In conclusion, it is possible to note that constitutionally limited government is the system that has proved to be effective, making the USA one of the greatest countries in the modern world. However, the current policies and legislation in the domain of budgeting need considerable transformations. Although some promote the Balanced Budget Amendment to the U.S. Constitution as a solution, it is not necessary. Instead, budgeting policies should be reconsidered, and funds should be allocated in a more cost-effective manner. The government’s power should be restricted in order to secure people’s liberties and their ability to prosper and contribute to the development of their community and the entire country.


Biebricher, T. (2018). Neoliberalism and law: The case of the Constitutional Balanced-Budget Amendment. In M.Goldmann & S. Steininger (Eds.), Democracy and financial order: Legal perspectives (pp. 155-175). Routledge.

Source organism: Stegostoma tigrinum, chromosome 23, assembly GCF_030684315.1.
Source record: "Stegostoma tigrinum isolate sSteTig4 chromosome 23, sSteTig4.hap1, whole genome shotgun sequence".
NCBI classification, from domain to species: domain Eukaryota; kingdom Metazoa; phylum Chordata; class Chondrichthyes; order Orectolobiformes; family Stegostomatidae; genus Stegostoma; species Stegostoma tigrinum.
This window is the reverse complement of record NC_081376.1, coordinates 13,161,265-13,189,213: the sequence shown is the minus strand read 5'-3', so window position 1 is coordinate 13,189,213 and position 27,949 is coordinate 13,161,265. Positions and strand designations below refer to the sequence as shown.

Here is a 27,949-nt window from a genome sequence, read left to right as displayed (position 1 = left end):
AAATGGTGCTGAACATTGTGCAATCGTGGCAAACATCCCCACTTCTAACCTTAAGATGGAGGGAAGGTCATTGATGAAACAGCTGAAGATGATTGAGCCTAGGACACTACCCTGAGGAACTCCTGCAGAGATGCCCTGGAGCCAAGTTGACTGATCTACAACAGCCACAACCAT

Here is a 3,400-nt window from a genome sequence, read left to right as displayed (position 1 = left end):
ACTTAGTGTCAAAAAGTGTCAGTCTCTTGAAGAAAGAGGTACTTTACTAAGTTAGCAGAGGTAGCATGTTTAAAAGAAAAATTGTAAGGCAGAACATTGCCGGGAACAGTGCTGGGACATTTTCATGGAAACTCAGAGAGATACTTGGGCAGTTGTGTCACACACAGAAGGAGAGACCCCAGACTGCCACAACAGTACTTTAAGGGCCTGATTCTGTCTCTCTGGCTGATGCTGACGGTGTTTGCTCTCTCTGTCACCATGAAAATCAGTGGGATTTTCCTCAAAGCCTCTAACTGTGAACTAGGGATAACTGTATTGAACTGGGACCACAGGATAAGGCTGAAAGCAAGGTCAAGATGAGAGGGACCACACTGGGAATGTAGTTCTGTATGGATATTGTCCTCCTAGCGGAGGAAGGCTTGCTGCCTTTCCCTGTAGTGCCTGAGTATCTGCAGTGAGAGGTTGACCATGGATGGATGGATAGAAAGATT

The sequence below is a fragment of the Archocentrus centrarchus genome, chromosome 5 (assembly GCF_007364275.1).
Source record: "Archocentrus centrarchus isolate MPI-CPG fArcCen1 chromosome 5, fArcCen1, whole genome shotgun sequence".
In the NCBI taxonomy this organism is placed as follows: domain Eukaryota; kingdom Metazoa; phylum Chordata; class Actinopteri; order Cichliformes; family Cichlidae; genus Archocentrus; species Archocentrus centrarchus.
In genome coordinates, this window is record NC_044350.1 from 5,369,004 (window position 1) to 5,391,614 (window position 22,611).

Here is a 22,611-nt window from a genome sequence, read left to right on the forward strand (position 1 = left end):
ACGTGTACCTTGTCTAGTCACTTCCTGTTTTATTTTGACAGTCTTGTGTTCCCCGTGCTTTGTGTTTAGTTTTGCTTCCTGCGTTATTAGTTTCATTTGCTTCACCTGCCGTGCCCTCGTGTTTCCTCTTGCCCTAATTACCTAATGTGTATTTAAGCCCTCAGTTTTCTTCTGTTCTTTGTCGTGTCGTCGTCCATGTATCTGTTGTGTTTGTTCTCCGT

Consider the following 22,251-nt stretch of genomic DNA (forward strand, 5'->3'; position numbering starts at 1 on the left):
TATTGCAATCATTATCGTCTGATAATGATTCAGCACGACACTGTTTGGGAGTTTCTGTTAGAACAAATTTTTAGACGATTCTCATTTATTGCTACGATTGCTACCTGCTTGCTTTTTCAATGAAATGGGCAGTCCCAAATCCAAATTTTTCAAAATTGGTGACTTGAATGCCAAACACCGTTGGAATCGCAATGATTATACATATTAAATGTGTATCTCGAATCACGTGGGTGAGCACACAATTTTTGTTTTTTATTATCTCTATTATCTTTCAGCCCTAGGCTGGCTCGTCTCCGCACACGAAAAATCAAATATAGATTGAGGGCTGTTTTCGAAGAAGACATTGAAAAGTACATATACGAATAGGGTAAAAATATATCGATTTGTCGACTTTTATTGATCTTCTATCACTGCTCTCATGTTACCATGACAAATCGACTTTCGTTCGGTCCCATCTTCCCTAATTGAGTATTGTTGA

Boccia, R. (2016). Restoring fairness and common sense to the federal budget. The Heritage Foundation. Web.

Collins, E. (2018). House fails to advance a balanced budget amendment to counter high spending levels. USA Today. Web.

Crosby, A., & Holbrook, A. L. (2019). Public support for a Balanced Budget Amendment to the U.S. Constitution: Trends and predictors. Public Budgeting & Finance, 39(2), 44-67. Web.

Eberle, H. R. (2020). Compassionate capitalism: A Judeo-Christian value. Worldcast Ministries & Publishing.

Epstein, R. A. (2014). The classical liberal constitution: The uncertain quest for limited government. Harvard University Press.

Holcombe, R. G. (2017). Government: Unnecessary but inevitable. In E. P. Stringham (Ed.), Anarchy and the law (pp. 336-353). Routledge.

King James Bible. (2017). King James Bible online. Web.

Kogan, R. (2018). The constitutional balanced budget amendment poses serious risks. Web.

Raeder, L. C. (2019). Limited government and the death of god: The rise and fall of freedom. Rowman & Littlefield.

Rubin, I. S. (2019). The politics of public budgeting: Getting and spending, borrowing and balancing (9th ed.). SAGE.

Timberlake, R. H. (2020). Gold standards policy and limited government. In K. Dowd (Ed.), Money and the nation-state: The financial revolution, government and the world monetary system (pp. 147-172). Routledge.

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DemoEssays. "Limited Government and Balance Budget Amendment." September 30, 2022.